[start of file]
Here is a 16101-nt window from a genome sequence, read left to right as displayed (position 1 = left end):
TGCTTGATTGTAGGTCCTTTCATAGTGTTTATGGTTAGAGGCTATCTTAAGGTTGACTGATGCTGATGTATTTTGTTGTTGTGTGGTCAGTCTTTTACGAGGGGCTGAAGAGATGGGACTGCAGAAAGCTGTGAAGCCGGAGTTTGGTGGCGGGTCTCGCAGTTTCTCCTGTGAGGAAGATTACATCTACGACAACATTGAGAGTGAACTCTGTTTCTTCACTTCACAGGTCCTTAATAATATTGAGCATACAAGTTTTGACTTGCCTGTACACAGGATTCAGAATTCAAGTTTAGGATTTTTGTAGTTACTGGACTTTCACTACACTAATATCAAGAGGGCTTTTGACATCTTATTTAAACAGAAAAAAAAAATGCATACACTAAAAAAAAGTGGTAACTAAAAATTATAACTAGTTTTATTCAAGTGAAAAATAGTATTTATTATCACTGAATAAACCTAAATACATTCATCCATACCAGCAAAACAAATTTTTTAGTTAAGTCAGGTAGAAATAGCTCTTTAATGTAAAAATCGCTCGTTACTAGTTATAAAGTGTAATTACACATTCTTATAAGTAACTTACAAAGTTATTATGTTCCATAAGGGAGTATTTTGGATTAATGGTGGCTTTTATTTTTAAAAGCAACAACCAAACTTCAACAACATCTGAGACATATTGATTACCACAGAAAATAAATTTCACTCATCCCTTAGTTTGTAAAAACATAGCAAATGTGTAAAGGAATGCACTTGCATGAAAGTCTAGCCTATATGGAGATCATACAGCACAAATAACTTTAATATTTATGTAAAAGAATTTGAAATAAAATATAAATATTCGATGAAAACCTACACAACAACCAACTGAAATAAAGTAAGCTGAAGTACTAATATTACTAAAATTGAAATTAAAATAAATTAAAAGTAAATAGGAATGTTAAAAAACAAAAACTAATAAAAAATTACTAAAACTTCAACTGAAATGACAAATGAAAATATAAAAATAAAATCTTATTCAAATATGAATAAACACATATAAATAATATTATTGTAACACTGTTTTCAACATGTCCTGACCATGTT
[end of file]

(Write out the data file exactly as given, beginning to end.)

Here is a 16101-nt window from a genome sequence, read left to right as displayed (position 1 = left end):
TGCTTGATTGTAGGTCCTTTCATAGTGTTTATGGTTAGAGGCTATCTTAAGGTTGACTGATGCTGATGTATTTTGTTGTTGTGTGGTCAGTCTTTTACGAGGGGCTGAAGAGATGGGACTGCAGAAAGCTGTGAAGCCGGAGTTTGGTGGCGGGTCTCGCAGTTTCTCCTGTGAGGAAGATTACATCTACGACAACATTGAGAGTGAACTCTGTTTCTTCACTTCACAGGTCCTTAATAATATTGAGCATACAAGTTTTGACTTGCCTGTACACAGGATTCAGAATTCAAGTTTAGGATTTTTGTAGTTACTGGACTTTCACTACACTAATATCAAGAGGGCTTTTGACATCTTATTTAAACAGAAAAAAAAAATGCATACACTAAAAAAAAGTGGTAACTAAAAATTATAACTAGTTTTATTCAAGTGAAAAATAGTATTTATTATCACTGAATAAACCTAAATACATTCATCCATACCAGCAAAACAAATTTTTTAGTTAAGTCAGGTAGAAATAGCTCTTTAATGTAAAAATCGCTCGTTACTAGTTATAAAGTGTAATTACACATTCTTATAAGTAACTTACAAAGTTATTATGTTCCATAAGGGAGTATTTTGGATTAATGGTGGCTTTTATTTTTAAAAGCAACAACCAAACTTCAACAACATCTGAGACATATTGATTACCACAGAAAATAAATTTCACTCATCCCTTAGTTTGTAAAAACATAGCAAATGTGTAAAGGAATGCACTTGCATGAAAGTCTAGCCTATATGGAGATCATACAGCACAAATAACTTTAATATTTATGTAAAAGAATTTGAAATAAAATATAAATATTCGATGAAAACCTACACAACAACCAACTGAAATAAAGTAAGCTGAAGTACTAATATTACTAAAATTGAAATTAAAATAAATTAAAAGTAAATAGGAATGTTAAAAAACAAAAACTAATAAAAAATTACTAAAACTTCAACTGAAATGACAAATGAAAATATAAAAATAAAATCTTATTCAAATATGAATAAACACATATAAATAATATTATTGTAACACTGTTTTCAACATGTCCTGACCATGTT